Sandwich Glass Museum, Hirschmann Theater, 129 Main St. Sandwich, MA. 508-888-0251 Seating is limited. Doors open at 6:30pm, program begins at 7.*


*NOTE: Seating is limited. To reserve a seat you can pick up free tickets in advance at the Sandwich Glass Museum (until they run out). Tickets will be available 2 weeks before each scheduled talk. If seats remain on the night of the talk, walk-ins without tickets will be welcome until all seats are filled. Doors open at 6:30pm.


If you missed some of the talks, here are videos, courtesy Sandwich Community Television:

“Cape Cod and the War of 1812″ with Jim Coogan, author, columnist and lecturer

Two centuries ago the United States and Great Britain were engaged in war. Some Americans called it the “second war for independence.” This talk looks at how the citizens of Sandwich experienced the war and reviews the significant happenings in 1814 as they affected Cape Cod, Martha’s Vineyard, and Nantucket. If you missed it here’s a video of the lecture:


 

 

“Cape Cod Architecture″ with Sarah Korjeff, Cape Cod Commission

This fascinating talk describes the evolution of Cape Cod architecture throughout the region’s history, linking particular architectural styles to specific historic events and development trends. The talk aims to help people understand different architectural styles and what they tell us about the region’s history.

 

 

“Colonial Herb Gardens,” Carolyn McMorrow, Master Gardener

As a retired owner of three successful restaurants, Carolyn’s interests focus on cooking, baking and gardening. She lives in the oldest house in Wareham (1683) and tells of her use and delight in heirloom herbs.



 

“Sandwich in the Civil War,” Bill Daley, Sandwich Historical Commission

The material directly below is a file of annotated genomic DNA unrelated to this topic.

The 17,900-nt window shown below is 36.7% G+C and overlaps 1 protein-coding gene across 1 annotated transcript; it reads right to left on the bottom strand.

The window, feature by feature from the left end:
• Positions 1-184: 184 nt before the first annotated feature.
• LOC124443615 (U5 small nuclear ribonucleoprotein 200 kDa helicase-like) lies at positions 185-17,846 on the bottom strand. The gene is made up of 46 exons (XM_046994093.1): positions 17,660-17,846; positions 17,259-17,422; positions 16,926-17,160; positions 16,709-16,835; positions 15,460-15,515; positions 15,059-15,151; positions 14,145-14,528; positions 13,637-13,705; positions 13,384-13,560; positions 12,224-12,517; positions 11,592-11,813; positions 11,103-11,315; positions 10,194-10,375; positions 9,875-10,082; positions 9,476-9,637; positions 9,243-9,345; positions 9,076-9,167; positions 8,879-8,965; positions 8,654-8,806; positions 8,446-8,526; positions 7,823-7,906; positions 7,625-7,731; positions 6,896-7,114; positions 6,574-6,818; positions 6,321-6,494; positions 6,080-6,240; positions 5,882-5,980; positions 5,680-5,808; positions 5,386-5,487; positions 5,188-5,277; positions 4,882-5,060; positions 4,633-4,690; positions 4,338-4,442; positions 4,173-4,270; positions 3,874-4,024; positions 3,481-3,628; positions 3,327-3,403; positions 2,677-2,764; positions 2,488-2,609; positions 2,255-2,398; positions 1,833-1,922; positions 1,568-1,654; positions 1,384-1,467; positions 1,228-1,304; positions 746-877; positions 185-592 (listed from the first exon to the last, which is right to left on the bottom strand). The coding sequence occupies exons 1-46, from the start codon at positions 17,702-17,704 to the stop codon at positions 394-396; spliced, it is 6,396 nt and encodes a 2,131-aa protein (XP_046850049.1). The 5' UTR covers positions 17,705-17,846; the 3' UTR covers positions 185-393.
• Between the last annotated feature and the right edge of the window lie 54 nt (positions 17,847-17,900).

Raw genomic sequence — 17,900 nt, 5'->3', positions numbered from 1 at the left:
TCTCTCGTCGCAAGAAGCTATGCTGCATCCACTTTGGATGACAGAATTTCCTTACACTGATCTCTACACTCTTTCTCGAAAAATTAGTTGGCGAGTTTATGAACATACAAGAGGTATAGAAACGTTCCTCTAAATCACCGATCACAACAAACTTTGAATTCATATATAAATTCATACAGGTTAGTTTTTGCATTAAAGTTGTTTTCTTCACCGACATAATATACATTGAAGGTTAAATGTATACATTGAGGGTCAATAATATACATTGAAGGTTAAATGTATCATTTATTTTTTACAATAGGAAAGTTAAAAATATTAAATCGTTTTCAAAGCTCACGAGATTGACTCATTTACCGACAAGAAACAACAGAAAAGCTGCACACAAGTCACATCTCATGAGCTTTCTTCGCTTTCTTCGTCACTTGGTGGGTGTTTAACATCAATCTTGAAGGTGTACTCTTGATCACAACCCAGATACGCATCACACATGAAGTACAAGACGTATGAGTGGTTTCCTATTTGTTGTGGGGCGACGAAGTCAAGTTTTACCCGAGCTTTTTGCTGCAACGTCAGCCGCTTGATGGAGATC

Sandwich was the first town on Cape Cod to raise a military unit for the Civil War and had the first company to see live action. Before it ended, more Sandwich men served and died in this conflict than any other town on the Cape. This talk shows the impact the war had on this small town.


 

“Daring Rescues along the New England Coast,” Michael Tougias

Michael Tougias is a lecturer and award-winning author of 18 books. His book Fatal Forecast: An Incredible Tale of Disaster and Survival at Sea was praised by the Los Angeles Times as “a breathtaking book – Tougias spins a marvelous and terrifying yarn.” He also co-authored the bestseller The Finest Hours: The True Story of the Coast Guard’s Most Daring Rescue. The author’s other true adventure book, Ten Hours Until Dawn: The True Story of Heroism and Tragedy Aboard the Can Do in the Blizzard of 78, was selected by the American Library Association as one of the “Top Books of the Year” and described as “a white-knuckle read, the best book of its kind”. Tougias has researched dozens of survival stories and includes them in his lecture for businesses titled, Survival Lessons: Decision-making Under Pressure.